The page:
We’ve written about Time Management before. Our Improving Your Invoicing Practices and Managing Resources … and How to Add Them blog posts addressed this topic in implicit and overarching ways. Better invoicing practices save you time in the long term, and managing resources effectively distributes work and energy.
What we haven’t talked about is time management in the context of how individual choices impact our productivity. We all make choices that can stall our productivity and use up our time in ineffective ways that are not beneficial. What are some of those choices, and how can we better manage our time to do more for clients?
Building and Maintaining a Work Routine
Time management is first and foremost about managing the consistent use of time. As we’ve cited before, a 2006 Duke University study, Habit--A Repeat Performance, underscores the value of habits and routines in order to be productive.
Time is best used when days are organized in a consistent manner, as much as possible. For example: answering emails from 8-9 am, meetings and phone calls from 9-11 am, research and writing from noon-2:30 pm, and so on. This consistent basis trains your brain to complete certain tasks within certain time frames at certain times a day. Of course, things happen throughout the day that require changes to the set schedule, but it’s a good place to start.
Transitioning Seamlessly from Task to Task
In our opinion, moving from one task to another is the hardest part of time management. Even more so if the next task is dull, demanding, or exhausting.
But your transitions from one task to another are essential to staying on schedule. Three YouTube videos later and you’ve already used up a quarter of the hour. Soon enough, you’re working later than you’d like or packing more into the next day’s already packed schedule. What can you do to seamlessly transition from one task to another?
- Keep Your Eye On The Prize: Sometimes, taking a longer view is helpful. And focusing on the benefit of efficiency truly helps in those moments where we are challenged. So, if your child has a game you want to attend, or you are hoping to see friends at the end of the day, keep that in mind. Or maybe it’s more about growing your firm. Becoming more efficient gives you more time to help more clients. Whatever the goal, keep that in mind.
- Dedicate Separate Time to Prepare for Tasks: When we begin a new task, the first minutes we spend on it are preparatory. We gather materials, refresh our memories for essential information, and check emails for updates. While we can never transplant all task preparation time (we’re always going to need to refresh our memories and check for updates in our inboxes), dedicating time to prepare for future tasks can save some time. For example, having all the materials and resources compiled for an afternoon of legal writing is invaluable to the writing process.
Documenting Tasks and Time Spent
In our Improving Your Invoicing Practices blog, we shared our Date, Task, Time, and Description method for tracking tasks for invoices. Since attorneys primarily track time and tasks for invoicing purposes, this method fulfills that obligation excellently, if we do say so ourselves.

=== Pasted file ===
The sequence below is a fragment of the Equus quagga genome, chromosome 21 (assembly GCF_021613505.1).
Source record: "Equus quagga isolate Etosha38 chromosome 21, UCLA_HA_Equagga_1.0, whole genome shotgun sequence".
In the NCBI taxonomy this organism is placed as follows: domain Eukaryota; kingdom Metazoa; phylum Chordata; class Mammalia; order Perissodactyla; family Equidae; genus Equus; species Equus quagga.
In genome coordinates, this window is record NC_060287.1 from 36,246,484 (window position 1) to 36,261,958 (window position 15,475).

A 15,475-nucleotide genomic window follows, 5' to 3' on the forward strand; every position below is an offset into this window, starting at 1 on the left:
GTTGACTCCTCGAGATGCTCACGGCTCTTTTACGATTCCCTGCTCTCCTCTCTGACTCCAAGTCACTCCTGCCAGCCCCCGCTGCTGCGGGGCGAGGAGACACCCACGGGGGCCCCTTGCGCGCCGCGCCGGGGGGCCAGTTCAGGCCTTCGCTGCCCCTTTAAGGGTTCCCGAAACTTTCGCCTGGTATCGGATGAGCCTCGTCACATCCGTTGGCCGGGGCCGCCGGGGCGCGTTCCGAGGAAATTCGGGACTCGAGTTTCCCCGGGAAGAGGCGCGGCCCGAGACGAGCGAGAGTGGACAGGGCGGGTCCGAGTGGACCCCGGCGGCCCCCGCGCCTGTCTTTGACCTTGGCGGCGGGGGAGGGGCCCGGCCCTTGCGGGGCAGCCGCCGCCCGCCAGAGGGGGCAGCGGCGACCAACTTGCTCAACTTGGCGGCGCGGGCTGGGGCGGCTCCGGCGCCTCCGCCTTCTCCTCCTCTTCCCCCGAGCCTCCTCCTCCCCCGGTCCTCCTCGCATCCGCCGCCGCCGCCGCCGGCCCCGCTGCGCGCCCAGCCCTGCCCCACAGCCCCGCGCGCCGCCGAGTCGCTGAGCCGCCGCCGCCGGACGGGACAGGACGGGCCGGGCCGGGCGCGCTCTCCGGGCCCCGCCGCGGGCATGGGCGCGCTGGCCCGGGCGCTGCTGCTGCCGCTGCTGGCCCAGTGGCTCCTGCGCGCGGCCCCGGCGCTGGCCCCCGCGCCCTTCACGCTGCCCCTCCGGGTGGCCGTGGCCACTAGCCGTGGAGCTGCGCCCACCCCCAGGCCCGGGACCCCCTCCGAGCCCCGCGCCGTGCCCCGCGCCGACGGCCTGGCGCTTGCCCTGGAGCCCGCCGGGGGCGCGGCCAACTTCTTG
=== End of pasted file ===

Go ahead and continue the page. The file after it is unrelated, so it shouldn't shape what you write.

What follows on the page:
The heart of this method rings true for the larger purposes of time management as well. Making full use of your legal technology platform’s Notes or Journal feature is invaluable. With it, you can cultivate a detailed, day-by-day record of your work overtime. By carefully tracking what tasks you are doing, when you are doing them, and whether they are billable, you are able to evaluate how you are using your time over time. This makes it more possible for you to alter routines and practices to become more efficient.
Checking in with Your Tech
There are few things more irritating than slow WiFi. And computers that take forever to startup because they may be old, or just don't have enough power for what you need. Technology issues can cause serious work delays. To an extent, though, they can be avoided. Taking the time to monitor your technology can save you even more time going through the hurdles to resolve technology delays and serious snafus later on. Here are some tips:
- Routinely Reset Your Passwords: Number 1 on almost any list of technology best practices is privacy and password security. Passwords should be reset routinely to maximize your information’s safety and security. This can take time, given that you have many, many accounts connected with your practice. But it is a worthwhile practice in the long term. It is even worth applying two-factor authorization to some accounts to add a second layer of protection.
- Updating Technology: Updates can take time. The longer you wait to update software, the longer it can sometimes take to update it. Additionally, if you delay updates for too long, you risk slowing down your tech altogether because your computer is simply not optimized. By regularly attending to technology updates, you’ll also increase your security, since many of the updates address potential breaches.
- Expanding Your Technology Knowledge: Taking time to learn more about the technology you’re using is key too. You may be using only the tip of the iceberg, so to say. Take a few moments and watch the tutorial. Or book some time with the developer.
How you use your time informs what you can accomplish in that time, which makes time management challenging. It isn’t just about filling your schedule to stay busy. It’s about making it possible to do the most in that time frame. What other approaches have you taken to manage your time? Let us know @ Hello@SimpleLaw.com.